Sometimes, I am slowed down in my play writing because I don’t want to let go of alternate scenarios that cannot coexist in a single play.
Since I usually start from character and place and never use an outline, my early thoughts and drafts go through a wide range of what-ifs and I find myself resisting doing actual scene work because I want these characters to be able to do this AND that rather than this OR that.
Eventually, though, I accept that these paper people become more human when I accept that they can only live, like us, second to second, minute to minute, and day to day, eventually forging one path through life.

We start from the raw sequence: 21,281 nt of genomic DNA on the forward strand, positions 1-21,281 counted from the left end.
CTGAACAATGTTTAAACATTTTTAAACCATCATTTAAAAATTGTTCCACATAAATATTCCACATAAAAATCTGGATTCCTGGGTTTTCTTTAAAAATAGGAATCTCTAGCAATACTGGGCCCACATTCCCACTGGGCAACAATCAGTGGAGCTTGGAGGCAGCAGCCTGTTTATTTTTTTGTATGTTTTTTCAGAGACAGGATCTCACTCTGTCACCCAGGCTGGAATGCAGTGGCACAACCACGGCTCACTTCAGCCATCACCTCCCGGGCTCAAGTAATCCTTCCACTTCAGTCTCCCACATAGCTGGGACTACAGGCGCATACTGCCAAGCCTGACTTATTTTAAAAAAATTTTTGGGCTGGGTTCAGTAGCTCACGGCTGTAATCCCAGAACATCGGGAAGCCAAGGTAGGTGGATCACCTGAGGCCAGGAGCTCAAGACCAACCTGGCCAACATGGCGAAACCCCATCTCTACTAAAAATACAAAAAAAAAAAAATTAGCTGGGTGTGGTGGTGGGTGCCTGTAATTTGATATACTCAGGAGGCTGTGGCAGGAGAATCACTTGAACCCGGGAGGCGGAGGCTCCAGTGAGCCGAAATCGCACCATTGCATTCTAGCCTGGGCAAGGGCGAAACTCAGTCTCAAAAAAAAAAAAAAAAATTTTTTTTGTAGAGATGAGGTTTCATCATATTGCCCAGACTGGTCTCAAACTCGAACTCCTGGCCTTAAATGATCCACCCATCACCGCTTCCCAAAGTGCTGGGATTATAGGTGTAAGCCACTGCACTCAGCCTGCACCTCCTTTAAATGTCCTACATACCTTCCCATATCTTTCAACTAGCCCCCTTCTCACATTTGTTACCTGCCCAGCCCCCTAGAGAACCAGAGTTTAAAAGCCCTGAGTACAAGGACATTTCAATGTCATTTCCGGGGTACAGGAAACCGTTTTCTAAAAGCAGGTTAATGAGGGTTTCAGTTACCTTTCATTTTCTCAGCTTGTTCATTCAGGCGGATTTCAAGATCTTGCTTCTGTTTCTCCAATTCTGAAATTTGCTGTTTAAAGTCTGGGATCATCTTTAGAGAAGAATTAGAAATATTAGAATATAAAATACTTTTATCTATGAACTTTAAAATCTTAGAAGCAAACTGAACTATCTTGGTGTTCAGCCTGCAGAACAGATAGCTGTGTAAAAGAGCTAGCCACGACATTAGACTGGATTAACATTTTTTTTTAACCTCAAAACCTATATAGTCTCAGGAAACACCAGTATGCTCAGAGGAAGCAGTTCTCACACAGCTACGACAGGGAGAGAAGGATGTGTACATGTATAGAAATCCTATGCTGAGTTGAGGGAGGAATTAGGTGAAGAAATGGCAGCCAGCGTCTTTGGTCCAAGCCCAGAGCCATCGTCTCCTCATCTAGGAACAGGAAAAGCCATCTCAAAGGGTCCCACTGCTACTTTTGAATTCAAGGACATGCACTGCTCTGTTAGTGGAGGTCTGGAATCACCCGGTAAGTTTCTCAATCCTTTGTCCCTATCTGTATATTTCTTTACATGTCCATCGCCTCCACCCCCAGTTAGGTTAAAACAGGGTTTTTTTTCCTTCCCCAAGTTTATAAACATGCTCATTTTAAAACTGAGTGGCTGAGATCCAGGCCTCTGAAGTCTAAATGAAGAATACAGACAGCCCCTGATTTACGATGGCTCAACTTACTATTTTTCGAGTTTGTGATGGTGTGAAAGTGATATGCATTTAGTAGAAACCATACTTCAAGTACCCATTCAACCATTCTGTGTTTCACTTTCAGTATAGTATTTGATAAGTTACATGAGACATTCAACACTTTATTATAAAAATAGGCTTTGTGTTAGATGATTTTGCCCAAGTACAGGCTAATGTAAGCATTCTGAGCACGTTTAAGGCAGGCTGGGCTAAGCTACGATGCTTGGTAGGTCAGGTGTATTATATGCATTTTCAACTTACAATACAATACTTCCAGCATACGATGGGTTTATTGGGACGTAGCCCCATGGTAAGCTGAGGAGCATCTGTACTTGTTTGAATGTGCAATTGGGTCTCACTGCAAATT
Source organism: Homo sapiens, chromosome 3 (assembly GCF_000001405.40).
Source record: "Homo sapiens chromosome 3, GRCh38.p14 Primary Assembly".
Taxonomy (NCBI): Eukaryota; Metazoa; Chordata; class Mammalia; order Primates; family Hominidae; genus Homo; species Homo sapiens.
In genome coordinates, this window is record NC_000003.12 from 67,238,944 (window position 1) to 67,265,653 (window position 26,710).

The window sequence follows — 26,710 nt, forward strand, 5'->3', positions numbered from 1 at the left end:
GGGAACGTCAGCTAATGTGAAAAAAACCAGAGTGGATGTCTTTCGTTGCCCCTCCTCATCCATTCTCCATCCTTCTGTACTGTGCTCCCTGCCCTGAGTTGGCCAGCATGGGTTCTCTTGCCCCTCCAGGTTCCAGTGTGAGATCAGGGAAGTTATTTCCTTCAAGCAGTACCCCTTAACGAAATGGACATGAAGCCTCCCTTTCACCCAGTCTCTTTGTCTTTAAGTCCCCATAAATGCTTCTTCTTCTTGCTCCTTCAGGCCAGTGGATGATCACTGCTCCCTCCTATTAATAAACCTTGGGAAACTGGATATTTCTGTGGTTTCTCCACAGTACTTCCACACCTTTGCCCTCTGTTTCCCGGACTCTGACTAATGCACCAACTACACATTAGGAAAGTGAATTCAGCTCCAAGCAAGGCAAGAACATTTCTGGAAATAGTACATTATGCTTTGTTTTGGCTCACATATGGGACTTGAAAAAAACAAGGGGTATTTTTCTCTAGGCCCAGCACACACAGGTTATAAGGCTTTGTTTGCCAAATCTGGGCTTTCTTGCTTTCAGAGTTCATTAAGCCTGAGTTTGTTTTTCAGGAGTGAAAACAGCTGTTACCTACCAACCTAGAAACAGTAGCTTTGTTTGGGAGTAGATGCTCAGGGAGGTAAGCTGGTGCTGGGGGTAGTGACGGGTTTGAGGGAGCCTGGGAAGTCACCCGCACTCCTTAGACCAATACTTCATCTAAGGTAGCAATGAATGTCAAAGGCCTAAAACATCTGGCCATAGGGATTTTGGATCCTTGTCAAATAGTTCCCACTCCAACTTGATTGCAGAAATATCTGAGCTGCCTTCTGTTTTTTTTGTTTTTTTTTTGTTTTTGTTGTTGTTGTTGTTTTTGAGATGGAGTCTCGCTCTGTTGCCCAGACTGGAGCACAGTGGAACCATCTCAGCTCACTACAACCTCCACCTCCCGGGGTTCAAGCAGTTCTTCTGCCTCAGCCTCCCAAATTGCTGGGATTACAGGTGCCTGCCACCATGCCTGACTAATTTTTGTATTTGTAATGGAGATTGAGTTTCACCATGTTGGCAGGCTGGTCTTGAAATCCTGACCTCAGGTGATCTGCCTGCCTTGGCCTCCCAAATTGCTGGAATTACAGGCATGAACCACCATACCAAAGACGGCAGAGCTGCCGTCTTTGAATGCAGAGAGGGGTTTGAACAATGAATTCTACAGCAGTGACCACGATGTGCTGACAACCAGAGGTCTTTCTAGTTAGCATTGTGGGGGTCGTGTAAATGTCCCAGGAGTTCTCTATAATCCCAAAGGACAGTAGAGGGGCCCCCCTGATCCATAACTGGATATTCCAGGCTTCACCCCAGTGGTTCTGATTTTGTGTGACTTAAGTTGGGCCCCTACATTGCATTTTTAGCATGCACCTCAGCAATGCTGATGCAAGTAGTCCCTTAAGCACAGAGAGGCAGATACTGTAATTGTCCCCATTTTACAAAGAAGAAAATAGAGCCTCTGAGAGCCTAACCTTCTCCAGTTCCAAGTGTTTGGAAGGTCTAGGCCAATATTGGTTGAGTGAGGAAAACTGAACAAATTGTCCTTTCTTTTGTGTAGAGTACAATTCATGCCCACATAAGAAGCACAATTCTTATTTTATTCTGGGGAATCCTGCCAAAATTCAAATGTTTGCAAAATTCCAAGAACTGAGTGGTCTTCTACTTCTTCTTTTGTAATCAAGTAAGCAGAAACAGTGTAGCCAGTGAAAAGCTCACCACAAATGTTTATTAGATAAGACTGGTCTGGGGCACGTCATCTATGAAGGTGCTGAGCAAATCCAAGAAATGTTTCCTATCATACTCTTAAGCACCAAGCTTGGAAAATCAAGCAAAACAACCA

That’s when I start to seal off those alternate routes in an effort to cover up any evidence that those dead-end tunnels once existed.
But I’m not there yet. For now, Donna and her daughter Connie and Mark and his brother Joey are living lives in multiple universes at the same time. Eventually, they’ll tell me the story–the one story–that they want written about them.
How true. It can be frustrating to allow the characters to tell their own stories – to get out of their way. The so-called Writer is merely a scribe. We are not the gods of our characters’ universe; we are the stenographers.